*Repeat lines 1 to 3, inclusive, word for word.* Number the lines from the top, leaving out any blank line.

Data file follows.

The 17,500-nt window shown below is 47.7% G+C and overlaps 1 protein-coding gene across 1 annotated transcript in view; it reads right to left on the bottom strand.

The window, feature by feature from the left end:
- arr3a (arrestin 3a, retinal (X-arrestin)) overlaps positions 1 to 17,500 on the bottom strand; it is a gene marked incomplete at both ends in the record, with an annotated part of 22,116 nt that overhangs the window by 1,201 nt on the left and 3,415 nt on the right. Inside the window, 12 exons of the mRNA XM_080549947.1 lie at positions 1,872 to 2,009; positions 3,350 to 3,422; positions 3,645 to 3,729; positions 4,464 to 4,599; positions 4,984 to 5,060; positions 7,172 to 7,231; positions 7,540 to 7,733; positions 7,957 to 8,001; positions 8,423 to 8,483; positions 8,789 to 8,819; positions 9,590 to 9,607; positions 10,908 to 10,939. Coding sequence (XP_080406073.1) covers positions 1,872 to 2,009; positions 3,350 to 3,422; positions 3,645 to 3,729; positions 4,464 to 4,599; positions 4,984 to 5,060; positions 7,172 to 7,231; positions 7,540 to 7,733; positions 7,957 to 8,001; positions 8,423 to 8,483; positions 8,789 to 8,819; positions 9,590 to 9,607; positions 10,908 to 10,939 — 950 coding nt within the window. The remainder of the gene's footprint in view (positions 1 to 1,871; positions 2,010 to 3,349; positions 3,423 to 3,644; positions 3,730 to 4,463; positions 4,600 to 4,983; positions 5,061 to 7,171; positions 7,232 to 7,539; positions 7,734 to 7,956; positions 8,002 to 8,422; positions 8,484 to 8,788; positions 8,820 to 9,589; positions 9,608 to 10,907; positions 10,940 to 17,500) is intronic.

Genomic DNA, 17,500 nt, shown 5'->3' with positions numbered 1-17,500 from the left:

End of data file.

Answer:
The 17,500-nt window shown below is 47.7% G+C and overlaps 1 protein-coding gene across 1 annotated transcript in view; it reads right to left on the bottom strand.

The window, feature by feature from the left end:
- arr3a (arrestin 3a, retinal (X-arrestin)) overlaps positions 1 to 17,500 on the bottom strand; it is a gene marked incomplete at both ends in the record, with an annotated part of 22,116 nt that overhangs the window by 1,201 nt on the left and 3,415 nt on the right. Inside the window, 12 exons of the mRNA XM_080549947.1 lie at positions 1,872 to 2,009; positions 3,350 to 3,422; positions 3,645 to 3,729; positions 4,464 to 4,599; positions 4,984 to 5,060; positions 7,172 to 7,231; positions 7,540 to 7,733; positions 7,957 to 8,001; positions 8,423 to 8,483; positions 8,789 to 8,819; positions 9,590 to 9,607; positions 10,908 to 10,939. Coding sequence (XP_080406073.1) covers positions 1,872 to 2,009; positions 3,350 to 3,422; positions 3,645 to 3,729; positions 4,464 to 4,599; positions 4,984 to 5,060; positions 7,172 to 7,231; positions 7,540 to 7,733; positions 7,957 to 8,001; positions 8,423 to 8,483; positions 8,789 to 8,819; positions 9,590 to 9,607; positions 10,908 to 10,939 — 950 coding nt within the window. The remainder of the gene's footprint in view (positions 1 to 1,871; positions 2,010 to 3,349; positions 3,423 to 3,644; positions 3,730 to 4,463; positions 4,600 to 4,983; positions 5,061 to 7,171; positions 7,232 to 7,539; positions 7,734 to 7,956; positions 8,002 to 8,422; positions 8,484 to 8,788; positions 8,820 to 9,589; positions 9,608 to 10,907; positions 10,940 to 17,500) is intronic.